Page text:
Mexico Life
The artist painting at a spot overlooking Guachimontones archaeological ruins. The artist painting at a spot overlooking Guachimontones archaeological ruins.

An interview with Ilse Hable, Guadalajara’s popular plein air painter

'Mexico's beauty is a feast for the eyes of an artist'

The most recent works of Austrian-born artist Ilse Hable are currently on display at the Jalisco Chamber of Commerce in Guadalajara.

The exhibit of 27 oil paintings is entitled ¡Aguas! which may appear to mean “waters” in Spanish, but is also an expression used to grab someone’s attention: “Watch out!”

In this case, our attention is called to the latest works of one of Guadalajara’s great artists.

“What is it that attracted you to Mexico?” I asked the painter.

“Mexico was my first great adventure when I was a young person,” she told me. “I had landed a well-paid job as a fashion designer in the capital and stayed there for 10 years. During that time I got to know quite a bit of the country and fell in love with it. Now, more than 35 years later, and dedicating myself to painting fine art, I still love Mexico and visit it frequently.

Painting Los Azules Falls near Tequila.
Painting Los Azules Falls near Tequila, Jalisco.

“There are so many things I appreciate here, I have a hard time deciding how to start: I have found Mexicans to be very friendly and caring. They appreciate any effort made by foreigners to learn their language; they are happy to invite you into their home, share their food with you and show you their culture. And what culture!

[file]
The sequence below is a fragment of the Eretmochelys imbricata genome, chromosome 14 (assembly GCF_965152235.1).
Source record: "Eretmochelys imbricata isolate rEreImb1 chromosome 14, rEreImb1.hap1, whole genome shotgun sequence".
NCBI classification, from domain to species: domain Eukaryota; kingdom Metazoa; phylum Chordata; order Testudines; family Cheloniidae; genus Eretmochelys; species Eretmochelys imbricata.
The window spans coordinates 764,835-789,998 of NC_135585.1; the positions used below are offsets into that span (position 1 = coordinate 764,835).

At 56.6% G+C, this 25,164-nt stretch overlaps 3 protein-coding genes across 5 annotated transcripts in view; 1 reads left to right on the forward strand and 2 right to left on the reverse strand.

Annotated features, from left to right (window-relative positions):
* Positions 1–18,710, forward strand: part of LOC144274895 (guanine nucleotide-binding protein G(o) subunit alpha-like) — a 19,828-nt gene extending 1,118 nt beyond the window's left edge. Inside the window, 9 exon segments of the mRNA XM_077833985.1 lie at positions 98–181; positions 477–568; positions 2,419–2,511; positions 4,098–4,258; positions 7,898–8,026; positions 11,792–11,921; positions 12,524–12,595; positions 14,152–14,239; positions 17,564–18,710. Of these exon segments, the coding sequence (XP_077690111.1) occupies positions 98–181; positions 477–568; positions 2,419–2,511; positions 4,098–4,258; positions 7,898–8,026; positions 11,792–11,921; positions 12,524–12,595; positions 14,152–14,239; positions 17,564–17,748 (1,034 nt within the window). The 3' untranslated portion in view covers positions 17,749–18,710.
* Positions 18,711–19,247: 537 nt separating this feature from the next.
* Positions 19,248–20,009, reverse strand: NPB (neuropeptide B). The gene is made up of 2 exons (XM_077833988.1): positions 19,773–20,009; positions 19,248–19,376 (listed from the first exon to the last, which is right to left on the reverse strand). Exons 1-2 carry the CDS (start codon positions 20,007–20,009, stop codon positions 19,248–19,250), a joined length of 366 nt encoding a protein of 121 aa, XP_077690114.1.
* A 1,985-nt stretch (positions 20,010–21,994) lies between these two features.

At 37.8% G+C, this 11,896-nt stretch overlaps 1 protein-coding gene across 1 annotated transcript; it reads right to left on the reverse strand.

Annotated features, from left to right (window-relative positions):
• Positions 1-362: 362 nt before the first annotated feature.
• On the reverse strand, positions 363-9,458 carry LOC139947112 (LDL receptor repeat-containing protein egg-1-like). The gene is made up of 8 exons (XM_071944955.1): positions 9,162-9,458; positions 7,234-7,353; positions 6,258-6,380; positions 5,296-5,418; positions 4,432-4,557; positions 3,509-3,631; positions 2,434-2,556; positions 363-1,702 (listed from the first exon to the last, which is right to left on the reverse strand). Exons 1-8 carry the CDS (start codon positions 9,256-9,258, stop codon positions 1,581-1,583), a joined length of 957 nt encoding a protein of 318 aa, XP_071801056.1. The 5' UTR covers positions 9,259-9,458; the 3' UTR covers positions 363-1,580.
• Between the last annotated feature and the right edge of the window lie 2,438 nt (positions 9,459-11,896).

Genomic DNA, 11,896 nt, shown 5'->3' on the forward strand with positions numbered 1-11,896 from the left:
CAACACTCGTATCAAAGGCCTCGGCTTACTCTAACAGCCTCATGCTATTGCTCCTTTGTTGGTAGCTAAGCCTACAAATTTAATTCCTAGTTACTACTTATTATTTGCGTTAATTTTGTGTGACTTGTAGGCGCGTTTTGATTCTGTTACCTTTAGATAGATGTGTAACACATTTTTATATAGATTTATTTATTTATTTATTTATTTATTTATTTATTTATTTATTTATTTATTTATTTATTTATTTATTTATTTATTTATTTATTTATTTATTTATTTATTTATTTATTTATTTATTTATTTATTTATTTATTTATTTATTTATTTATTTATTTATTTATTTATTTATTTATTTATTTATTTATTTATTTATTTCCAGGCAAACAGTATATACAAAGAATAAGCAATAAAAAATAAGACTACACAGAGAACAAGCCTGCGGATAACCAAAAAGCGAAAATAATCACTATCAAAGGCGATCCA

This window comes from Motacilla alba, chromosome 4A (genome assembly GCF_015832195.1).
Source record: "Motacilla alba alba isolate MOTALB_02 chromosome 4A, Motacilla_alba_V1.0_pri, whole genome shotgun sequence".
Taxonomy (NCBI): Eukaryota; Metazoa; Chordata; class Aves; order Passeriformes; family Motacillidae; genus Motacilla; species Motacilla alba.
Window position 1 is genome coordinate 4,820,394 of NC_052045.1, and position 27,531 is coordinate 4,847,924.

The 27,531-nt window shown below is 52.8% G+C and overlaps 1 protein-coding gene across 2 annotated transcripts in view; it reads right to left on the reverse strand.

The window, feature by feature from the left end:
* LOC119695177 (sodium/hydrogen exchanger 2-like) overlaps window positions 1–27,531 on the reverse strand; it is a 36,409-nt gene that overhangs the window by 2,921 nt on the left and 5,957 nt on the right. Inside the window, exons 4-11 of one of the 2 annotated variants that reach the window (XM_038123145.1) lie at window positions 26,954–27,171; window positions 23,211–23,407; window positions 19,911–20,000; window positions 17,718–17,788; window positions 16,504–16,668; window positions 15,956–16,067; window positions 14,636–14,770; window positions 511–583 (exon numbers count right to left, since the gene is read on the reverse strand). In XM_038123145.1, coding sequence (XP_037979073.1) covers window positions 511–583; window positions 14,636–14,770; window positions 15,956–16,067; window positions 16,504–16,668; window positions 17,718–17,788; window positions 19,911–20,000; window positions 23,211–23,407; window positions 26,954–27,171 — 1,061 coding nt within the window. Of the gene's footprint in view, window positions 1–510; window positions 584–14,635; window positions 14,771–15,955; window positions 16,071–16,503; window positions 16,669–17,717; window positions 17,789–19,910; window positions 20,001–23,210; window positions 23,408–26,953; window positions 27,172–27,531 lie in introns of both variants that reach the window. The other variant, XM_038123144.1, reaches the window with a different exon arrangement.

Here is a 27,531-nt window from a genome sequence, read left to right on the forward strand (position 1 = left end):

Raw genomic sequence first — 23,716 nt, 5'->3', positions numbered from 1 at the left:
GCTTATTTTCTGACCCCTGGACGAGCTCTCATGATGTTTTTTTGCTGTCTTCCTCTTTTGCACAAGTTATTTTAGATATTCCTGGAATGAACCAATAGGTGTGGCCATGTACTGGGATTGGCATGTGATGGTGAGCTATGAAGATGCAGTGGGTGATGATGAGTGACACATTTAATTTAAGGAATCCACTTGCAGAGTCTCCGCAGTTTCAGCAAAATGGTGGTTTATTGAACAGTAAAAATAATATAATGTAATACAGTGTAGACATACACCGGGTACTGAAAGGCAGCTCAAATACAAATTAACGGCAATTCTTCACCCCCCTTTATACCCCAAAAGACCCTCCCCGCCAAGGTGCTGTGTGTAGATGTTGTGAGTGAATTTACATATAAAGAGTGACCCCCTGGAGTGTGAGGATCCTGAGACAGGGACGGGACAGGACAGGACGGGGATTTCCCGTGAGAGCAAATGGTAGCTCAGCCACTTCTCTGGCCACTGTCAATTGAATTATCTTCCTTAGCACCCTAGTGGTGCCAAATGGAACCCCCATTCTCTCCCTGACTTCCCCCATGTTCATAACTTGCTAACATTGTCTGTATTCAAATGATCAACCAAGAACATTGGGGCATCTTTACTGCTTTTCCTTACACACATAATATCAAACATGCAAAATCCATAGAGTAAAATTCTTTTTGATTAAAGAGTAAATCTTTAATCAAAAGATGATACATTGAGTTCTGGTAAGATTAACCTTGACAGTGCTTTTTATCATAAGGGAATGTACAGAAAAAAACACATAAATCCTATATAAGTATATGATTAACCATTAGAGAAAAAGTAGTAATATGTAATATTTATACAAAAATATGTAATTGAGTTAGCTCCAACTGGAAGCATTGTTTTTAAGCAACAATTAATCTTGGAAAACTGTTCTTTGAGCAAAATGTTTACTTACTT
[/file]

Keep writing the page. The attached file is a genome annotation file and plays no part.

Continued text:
“As a painter I appreciate beauty. Mexico is a huge country and I don’t pretend to know it all, but I have spent time painting inland and near the Pacific and Caribbean coasts and the landscapes are gorgeous. Volcanoes, lakes, ochre hills and agaves, tropical vegetation, beautiful oceans, colorfully dressed locals, a feast for the eye of an artist! I have made many paintings in Mexico and have also had a number of exhibitions here.”

“What’s your favorite place in Mexico?” I asked Ilse.

“My favorite state is Oaxaca, rich in pre-Hispanic history and exuberant in color and folklore, like the Guelaguetza, a yearly festival of dance and thanksgiving. I also admire Oaxaca’s richness in arts and crafts, second to no other state of Mexico.

“Just think of the famous alebrijes, miniature fantasy creatures, carved and painted in great detail and with bright colors. Especially beautiful are the handmade textiles, like the blouses and huipiles and also the rugs, all produced by the native indigenous people there.”

Regarding her ongoing exposition at the Chamber of Commerce, Ilse commented: “¡Aguas! is what you would shout when a big wave is coming, and here I’m thinking, ‘watch out for water because it may not be around for long!’ So this theme is calling attention to water and in these paintings you will see it in all its forms, as a liquid, as steam and vapor and as ice in my painting of a glacier, which I made after a trip to Alaska.

Grinding Corn by Ilse Hable.
Grinding Corn by Ilse Hable.

“Apart from the theme of water, I think this collection of paintings shouts to the heavens that nature is beautiful. Here I am celebrating the beauty of water and I invite everyone to come take a look!”